Timothy J. Stultz

Yes, that’s a great question. We have multiple customers for the SPARK. we’re not nearly where we thought we’d be. We’re significantly behind what we thought would be on macro inspection part of the market. we have a couple of applications where we think there’s some demand. we’re working on the platform to reposition to the areas of strength, and we have some work in front of us. so that’s one, stay tuned. We’ve got more to talk about. but right now, I don’t have anything great to tell you about it.

Edwin Mok – Needham & Co. LLC

Great, that’s all I have. Thank you.

Operator

Thank you again, ladies and gentlemen. (Operator Instructions) Our next question comes from Graham Tanaka of Tanaka Capital. Your line is open.

Graham Yoshio Tanaka – Tanaka Capital Management, Inc.

Hey, Tim. How are you? Just want to ask, if you could give us a pretty good view on the overall wafer equipment spending trends. We’ve had a little blip here this year, and I’m just wondering if you were seeing what your trends are that you see for the next year and a half or so, the rest of this year and into next year? Thanks.

Timothy J. Stultz

Okay. Hey, Graham, thanks for calling, good to hear from you. I’ll tell you our view the world that I’m not sure that I’m standing on the tallest mountain to give you that. but when we look at – I think that the most of us are reeling in our expectations of spending WFE from 2014, from the 15% to 20% numbers that we were talking about a couple of quarters ago, to somewhere between flat and 10%.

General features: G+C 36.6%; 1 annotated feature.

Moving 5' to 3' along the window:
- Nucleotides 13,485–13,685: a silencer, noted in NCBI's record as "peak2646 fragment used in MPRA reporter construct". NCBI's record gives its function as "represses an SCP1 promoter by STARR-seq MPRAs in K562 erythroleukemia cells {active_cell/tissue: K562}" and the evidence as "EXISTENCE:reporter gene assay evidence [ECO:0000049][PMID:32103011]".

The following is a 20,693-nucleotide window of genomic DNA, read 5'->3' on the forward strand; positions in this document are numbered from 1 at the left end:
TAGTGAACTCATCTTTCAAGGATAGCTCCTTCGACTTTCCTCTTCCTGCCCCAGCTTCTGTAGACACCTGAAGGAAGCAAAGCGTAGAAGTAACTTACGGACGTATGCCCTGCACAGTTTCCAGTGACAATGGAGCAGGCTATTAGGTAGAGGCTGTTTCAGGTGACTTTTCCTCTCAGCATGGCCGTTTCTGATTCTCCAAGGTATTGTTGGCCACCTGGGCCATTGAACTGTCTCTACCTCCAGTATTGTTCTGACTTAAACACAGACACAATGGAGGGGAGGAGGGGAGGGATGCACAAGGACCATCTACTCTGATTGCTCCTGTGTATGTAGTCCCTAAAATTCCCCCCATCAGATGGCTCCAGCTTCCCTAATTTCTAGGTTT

for me, I think that that’s terrific news. I don’t see that as negative business, or negative news, because we’re going into our fourth and potentially fifth year of $30 billion WFE spending. And that’s a very healthy environment without the huge swing. so I think that’s really great. If I look at our technology engagements with a limited number of customers and where that – what the timing will be, for instance, in the advanced logic devices and the next generation of the 3D-NAND and memory devices, I think 2015 has the potential to be another $30 billion, plus or minus a couple of billion dollar a year.

So that turns out to be really great. and I think that some of the volatility we’ve experienced in the past is not a just reflection of what goes on between yields and capacity. But I think there you see more rationale spending by larger companies that is more tied to market – market opportunities with some evidence of efforts to make sure they don’t loose market share, as opposed to the huge swings that we were subject several years ago.

Graham Yoshio Tanaka – Tanaka Capital Management, Inc.

And in an environment of modest growth in WFE spending, what do you think now that you’ve got some traction in – at SPARK that and what kind of growth are you focusing on for NANO versus overall WFE spending.

Timothy J. Stultz